This is a weekly newsletter on the Software as a Service world. Learning, building, and shipping. Written by Ethan Mick.
Starting anything new is both exhilarating and daunting. There is so much promise and uncertainty, a tantalizing promise of what might be and if you will be able to achieve it. Only one way to find out.
The Best Bits
- Kagi is a paid search engine that is better than Google. They now offer unlimited searches for $10 a month.
- ChatGPT can now understand images, listen, and speak. Integrate this with your SaaS for impressive features.
- Postgres can be used as a queue (Like SQS, Kafka, or RabbitMQ). And it's not even bad at it!
- Subdomain Center, A SaaS that finds all the subdomains of a given domain.
How I learn when joining a new team
I recently started a new contract with a midsized software company. This company makes over $100 million a year in software revenue and has a large (200-ish) software development team.
My job is to help them increase their observability throughout their infrastructure and application stacks.
It's taken me about 24 hours (spread over 4 days) to understand everything I need to understand to accomplish that job. I've worked about 6 hours a day.
At this point, I understand:
- How they organize their projects, write feature requests, review pull requests, and organize their Git projects.
- How their build pipeline works, where the shared libraries are, and where they store build artifacts.
- What their infrastructure looks like, how it functions, how data flows in and out of the apps.
- How the apps function, what they do, how they do it, and how the company makes money.
- How they observe, monitor, fix issues, run their DevOps, handle rotations, pagers, and where the team responsibilities are.
- Lots of nitty-gritty details on the GitOps flow, software used, packages, and politics.
It's a lot.
Here's my strategy for joining a new team and getting up to speed quickly.
- When you show up on day 1, you've already been hired. You've been vetted. You've gone through the challenging interview process. No one wants to see you fail. Everyone is on your side. You need to leave the mentality of "Oh my god, what if people don't like me or think I'm good" behind and step into the mentality of "I've been hired to do a job and do it well. Help me get there as quickly as possible." Mindset is everything.
- Start with what you know. It doesn't matter if you are a junior developer or a senior architect. Every place does things differently, but there are lots of commonalities. Start there. Find the things you know and start branching out from there. For me, I know how infrastructures and apps work. What I didn't know was how exactly this company applied those techniques.
- Ask questions. Say upfront, "I'm going to ask a million questions." And then ask a million questions. Be smart about what you are asking. If it's something you can Google, do that. If you can ask ChatGPT what something is, do that. Don't drop proprietary code or data into ChatGPT if it's against company policies. But you can ask how things work generally or remove data to make a question more general.
- When learning something new, bring it back to what you know. I've used ArgoCD a lot for Kubernetes continuous deployments. This company uses FluxCD instead. I specifically asked ChatGPT to compare and contrast those two things and give full examples of how both work end-to-end. I read the docs on Flux and set up an example app that's deployed with it. I now feel comfortable enough to know how it works. But I started from what I already knew.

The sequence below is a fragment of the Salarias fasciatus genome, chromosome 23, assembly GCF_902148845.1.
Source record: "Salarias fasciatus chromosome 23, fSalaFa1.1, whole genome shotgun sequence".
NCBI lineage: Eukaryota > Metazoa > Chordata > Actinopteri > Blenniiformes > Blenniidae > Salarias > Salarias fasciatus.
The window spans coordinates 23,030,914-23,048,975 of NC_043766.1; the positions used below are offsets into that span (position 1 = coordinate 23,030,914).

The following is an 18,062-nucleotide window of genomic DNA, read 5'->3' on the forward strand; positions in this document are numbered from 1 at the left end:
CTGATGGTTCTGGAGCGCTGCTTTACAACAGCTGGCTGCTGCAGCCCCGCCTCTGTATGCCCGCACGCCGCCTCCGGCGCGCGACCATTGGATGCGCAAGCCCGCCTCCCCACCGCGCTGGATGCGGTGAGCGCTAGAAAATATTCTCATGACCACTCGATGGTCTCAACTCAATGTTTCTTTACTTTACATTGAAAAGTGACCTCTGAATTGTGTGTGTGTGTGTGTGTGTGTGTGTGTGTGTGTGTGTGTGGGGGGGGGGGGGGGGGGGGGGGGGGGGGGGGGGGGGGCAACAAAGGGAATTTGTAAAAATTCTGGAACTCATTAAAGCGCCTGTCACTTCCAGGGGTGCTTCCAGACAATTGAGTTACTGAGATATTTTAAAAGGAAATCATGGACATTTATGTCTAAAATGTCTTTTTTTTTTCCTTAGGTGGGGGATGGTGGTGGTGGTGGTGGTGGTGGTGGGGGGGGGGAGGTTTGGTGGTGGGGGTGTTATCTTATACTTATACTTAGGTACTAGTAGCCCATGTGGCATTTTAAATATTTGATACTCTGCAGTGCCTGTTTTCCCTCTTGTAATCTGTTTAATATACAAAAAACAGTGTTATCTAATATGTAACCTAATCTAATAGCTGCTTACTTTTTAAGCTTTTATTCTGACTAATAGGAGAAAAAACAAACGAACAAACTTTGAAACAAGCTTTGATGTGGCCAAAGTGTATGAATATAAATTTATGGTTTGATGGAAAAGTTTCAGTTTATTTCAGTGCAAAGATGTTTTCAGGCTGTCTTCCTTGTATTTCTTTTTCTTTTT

- Learn the stack, either bottom-up (infrastructure first, then application layer) or top-down (how do the apps work, how do they communicate, how do they run?). Depending on your skill set, you will be happier starting at the top or bottom of the stack. As an architect, I like going bottom-up. Show me the infrastructure because that defines what can communicate and how they do so. Then tell me what the apps do. At the same time, I talk to the product organization to learn how the company makes money and builds a product so when I get to the code, I can check... is this really doing the right thing?
- To learn all these, ask who can give you brain dumps via meetings and schedule as many as you need. Drop a meeting on their calendar, ask important questions you can't learn from Googling/ChatGPT, and understand the pain points. At the end of each meeting, I like to ask, "What am I not asking? What do you have on your mind that I might not know about?" It helps uncover my blind spots and leads me to new things to investigate.
That's how I've onboarded to a new company and team in 24 working hours. I'll be starting to work on the implementation in the next day, knowing how the product works at a high and low level.
A common setup in AWS is to have roles with elevated permission that a user assumes when they need to take an action. Assuming this role, especially when protected with MFA, is... annoying.
Luckily, AWS Vault is a great command line tool that lets you assume a role on the command line so you can execute commands with it. You need to set your AWS profile configuration to have the role you want to assume:
[default] region = us-east-1 [profile admin] mfa_serial = arn:aws:iam::111111111111:mfa/admin
And then you can run the following:
aws-vault exec admin -- aws s3 ls
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This week, I've been super busy onboarding at my new contract, and my kid was sick for a few days, which took a lot out of me. I'm hoping to get a video up soon, though, so stay tuned.
I played around a little bit with ChatGPT's image recognition, and it's... quite impressive. It was able to read a receipt and transcribe it perfectly. Lots of fun opportunities for building around this new tech.